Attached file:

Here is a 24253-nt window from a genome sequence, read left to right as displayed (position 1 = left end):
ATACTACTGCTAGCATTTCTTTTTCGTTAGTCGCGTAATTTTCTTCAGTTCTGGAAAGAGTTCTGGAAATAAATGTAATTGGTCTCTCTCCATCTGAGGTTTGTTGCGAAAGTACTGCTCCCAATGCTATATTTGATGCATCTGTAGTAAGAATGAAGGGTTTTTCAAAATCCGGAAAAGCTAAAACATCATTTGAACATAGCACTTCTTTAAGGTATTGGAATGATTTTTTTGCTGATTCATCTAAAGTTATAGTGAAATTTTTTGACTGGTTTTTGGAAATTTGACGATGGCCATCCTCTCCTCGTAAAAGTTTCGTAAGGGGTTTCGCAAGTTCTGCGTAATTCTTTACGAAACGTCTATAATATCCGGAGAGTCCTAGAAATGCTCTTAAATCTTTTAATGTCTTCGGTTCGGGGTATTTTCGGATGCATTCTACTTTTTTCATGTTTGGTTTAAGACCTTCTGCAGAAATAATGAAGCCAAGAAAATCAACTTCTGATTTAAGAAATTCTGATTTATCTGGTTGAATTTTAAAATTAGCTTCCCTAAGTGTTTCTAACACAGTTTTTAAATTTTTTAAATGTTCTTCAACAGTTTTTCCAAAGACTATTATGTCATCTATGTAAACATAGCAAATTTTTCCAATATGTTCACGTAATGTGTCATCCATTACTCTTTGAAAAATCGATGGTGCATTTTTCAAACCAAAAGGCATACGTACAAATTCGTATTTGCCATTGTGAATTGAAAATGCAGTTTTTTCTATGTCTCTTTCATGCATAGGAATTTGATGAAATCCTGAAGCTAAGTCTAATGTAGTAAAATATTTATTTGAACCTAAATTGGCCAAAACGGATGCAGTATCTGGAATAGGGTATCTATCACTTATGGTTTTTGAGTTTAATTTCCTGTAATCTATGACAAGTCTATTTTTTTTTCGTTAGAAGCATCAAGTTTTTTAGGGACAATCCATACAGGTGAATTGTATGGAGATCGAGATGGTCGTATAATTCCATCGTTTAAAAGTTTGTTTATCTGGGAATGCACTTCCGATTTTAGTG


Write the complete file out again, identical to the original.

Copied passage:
Here is a 24253-nt window from a genome sequence, read left to right as displayed (position 1 = left end):
ATACTACTGCTAGCATTTCTTTTTCGTTAGTCGCGTAATTTTCTTCAGTTCTGGAAAGAGTTCTGGAAATAAATGTAATTGGTCTCTCTCCATCTGAGGTTTGTTGCGAAAGTACTGCTCCCAATGCTATATTTGATGCATCTGTAGTAAGAATGAAGGGTTTTTCAAAATCCGGAAAAGCTAAAACATCATTTGAACATAGCACTTCTTTAAGGTATTGGAATGATTTTTTTGCTGATTCATCTAAAGTTATAGTGAAATTTTTTGACTGGTTTTTGGAAATTTGACGATGGCCATCCTCTCCTCGTAAAAGTTTCGTAAGGGGTTTCGCAAGTTCTGCGTAATTCTTTACGAAACGTCTATAATATCCGGAGAGTCCTAGAAATGCTCTTAAATCTTTTAATGTCTTCGGTTCGGGGTATTTTCGGATGCATTCTACTTTTTTCATGTTTGGTTTAAGACCTTCTGCAGAAATAATGAAGCCAAGAAAATCAACTTCTGATTTAAGAAATTCTGATTTATCTGGTTGAATTTTAAAATTAGCTTCCCTAAGTGTTTCTAACACAGTTTTTAAATTTTTTAAATGTTCTTCAACAGTTTTTCCAAAGACTATTATGTCATCTATGTAAACATAGCAAATTTTTCCAATATGTTCACGTAATGTGTCATCCATTACTCTTTGAAAAATCGATGGTGCATTTTTCAAACCAAAAGGCATACGTACAAATTCGTATTTGCCATTGTGAATTGAAAATGCAGTTTTTTCTATGTCTCTTTCATGCATAGGAATTTGATGAAATCCTGAAGCTAAGTCTAATGTAGTAAAATATTTATTTGAACCTAAATTGGCCAAAACGGATGCAGTATCTGGAATAGGGTATCTATCACTTATGGTTTTTGAGTTTAATTTCCTGTAATCTATGACAAGTCTATTTTTTTTTCGTTAGAAGCATCAAGTTTTTTAGGGACAATCCATACAGGTGAATTGTATGGAGATCGAGATGGTCGTATAATTCCATCGTTTAAAAGTTTGTTTATCTGGGAATGCACTTCCGATTTTAGTG